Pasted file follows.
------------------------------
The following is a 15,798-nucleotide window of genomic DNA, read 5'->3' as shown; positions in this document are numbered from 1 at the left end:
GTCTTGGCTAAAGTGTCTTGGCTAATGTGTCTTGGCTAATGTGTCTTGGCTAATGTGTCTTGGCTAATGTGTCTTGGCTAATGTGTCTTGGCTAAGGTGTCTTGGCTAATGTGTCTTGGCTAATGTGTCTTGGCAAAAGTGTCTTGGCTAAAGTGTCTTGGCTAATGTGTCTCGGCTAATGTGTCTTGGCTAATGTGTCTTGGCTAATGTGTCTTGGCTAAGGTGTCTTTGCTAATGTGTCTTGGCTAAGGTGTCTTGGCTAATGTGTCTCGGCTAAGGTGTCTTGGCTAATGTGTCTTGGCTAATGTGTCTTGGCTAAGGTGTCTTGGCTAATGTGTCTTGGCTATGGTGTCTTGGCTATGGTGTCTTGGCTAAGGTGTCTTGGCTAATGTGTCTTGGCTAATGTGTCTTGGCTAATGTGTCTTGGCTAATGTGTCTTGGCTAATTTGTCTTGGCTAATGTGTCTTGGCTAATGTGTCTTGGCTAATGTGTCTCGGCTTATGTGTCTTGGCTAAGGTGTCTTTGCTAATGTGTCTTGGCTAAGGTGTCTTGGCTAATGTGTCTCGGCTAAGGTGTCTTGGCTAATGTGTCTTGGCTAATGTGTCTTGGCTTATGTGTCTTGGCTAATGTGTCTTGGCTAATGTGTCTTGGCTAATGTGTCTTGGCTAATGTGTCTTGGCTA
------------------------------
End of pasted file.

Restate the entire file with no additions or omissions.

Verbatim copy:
The following is a 15,798-nucleotide window of genomic DNA, read 5'->3' as shown; positions in this document are numbered from 1 at the left end:
GTCTTGGCTAAAGTGTCTTGGCTAATGTGTCTTGGCTAATGTGTCTTGGCTAATGTGTCTTGGCTAATGTGTCTTGGCTAATGTGTCTTGGCTAAGGTGTCTTGGCTAATGTGTCTTGGCTAATGTGTCTTGGCAAAAGTGTCTTGGCTAAAGTGTCTTGGCTAATGTGTCTCGGCTAATGTGTCTTGGCTAATGTGTCTTGGCTAATGTGTCTTGGCTAAGGTGTCTTTGCTAATGTGTCTTGGCTAAGGTGTCTTGGCTAATGTGTCTCGGCTAAGGTGTCTTGGCTAATGTGTCTTGGCTAATGTGTCTTGGCTAAGGTGTCTTGGCTAATGTGTCTTGGCTATGGTGTCTTGGCTATGGTGTCTTGGCTAAGGTGTCTTGGCTAATGTGTCTTGGCTAATGTGTCTTGGCTAATGTGTCTTGGCTAATGTGTCTTGGCTAATTTGTCTTGGCTAATGTGTCTTGGCTAATGTGTCTTGGCTAATGTGTCTCGGCTTATGTGTCTTGGCTAAGGTGTCTTTGCTAATGTGTCTTGGCTAAGGTGTCTTGGCTAATGTGTCTCGGCTAAGGTGTCTTGGCTAATGTGTCTTGGCTAATGTGTCTTGGCTTATGTGTCTTGGCTAATGTGTCTTGGCTAATGTGTCTTGGCTAATGTGTCTTGGCTAATGTGTCTTGGCTA